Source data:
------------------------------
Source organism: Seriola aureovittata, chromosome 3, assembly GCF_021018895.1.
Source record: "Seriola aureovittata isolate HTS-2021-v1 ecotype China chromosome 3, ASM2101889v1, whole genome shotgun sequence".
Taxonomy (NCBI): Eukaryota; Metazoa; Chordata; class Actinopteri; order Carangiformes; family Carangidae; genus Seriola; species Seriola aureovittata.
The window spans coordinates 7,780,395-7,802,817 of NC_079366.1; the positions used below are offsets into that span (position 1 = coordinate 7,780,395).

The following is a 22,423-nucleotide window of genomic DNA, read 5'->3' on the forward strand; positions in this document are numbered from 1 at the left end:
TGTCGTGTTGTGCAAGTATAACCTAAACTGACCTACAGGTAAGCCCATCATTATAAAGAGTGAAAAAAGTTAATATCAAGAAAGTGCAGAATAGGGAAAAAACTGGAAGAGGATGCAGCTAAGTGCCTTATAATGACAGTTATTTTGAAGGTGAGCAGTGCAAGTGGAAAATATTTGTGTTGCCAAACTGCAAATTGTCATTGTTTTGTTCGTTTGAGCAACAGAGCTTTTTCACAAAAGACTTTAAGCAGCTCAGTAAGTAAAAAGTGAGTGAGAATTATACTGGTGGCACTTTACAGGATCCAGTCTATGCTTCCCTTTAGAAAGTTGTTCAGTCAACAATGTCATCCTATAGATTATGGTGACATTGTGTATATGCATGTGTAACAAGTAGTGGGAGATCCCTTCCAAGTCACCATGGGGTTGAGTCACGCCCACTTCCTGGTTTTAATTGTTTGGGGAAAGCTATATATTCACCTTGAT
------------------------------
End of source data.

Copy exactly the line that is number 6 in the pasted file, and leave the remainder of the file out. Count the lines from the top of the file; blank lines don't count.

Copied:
TGTCGTGTTGTGCAAGTATAACCTAAACTGACCTACAGGTAAGCCCATCATTATAAAGAGTGAAAAAAGTTAATATCAAGAAAGTGCAGAATAGGGAAAAAACTGGAAGAGGATGCAGCTAAGTGCCTTATAATGACAGTTATTTTGAAGGTGAGCAGTGCAAGTGGAAAATATTTGTGTTGCCAAACTGCAAATTGTCATTGTTTTGTTCGTTTGAGCAACAGAGCTTTTTCACAAAAGACTTTAAGCAGCTCAGTAAGTAAAAAGTGAGTGAGAATTATACTGGTGGCACTTTACAGGATCCAGTCTATGCTTCCCTTTAGAAAGTTGTTCAGTCAACAATGTCATCCTATAGATTATGGTGACATTGTGTATATGCATGTGTAACAAGTAGTGGGAGATCCCTTCCAAGTCACCATGGGGTTGAGTCACGCCCACTTCCTGGTTTTAATTGTTTGGGGAAAGCTATATATTCACCTTGAT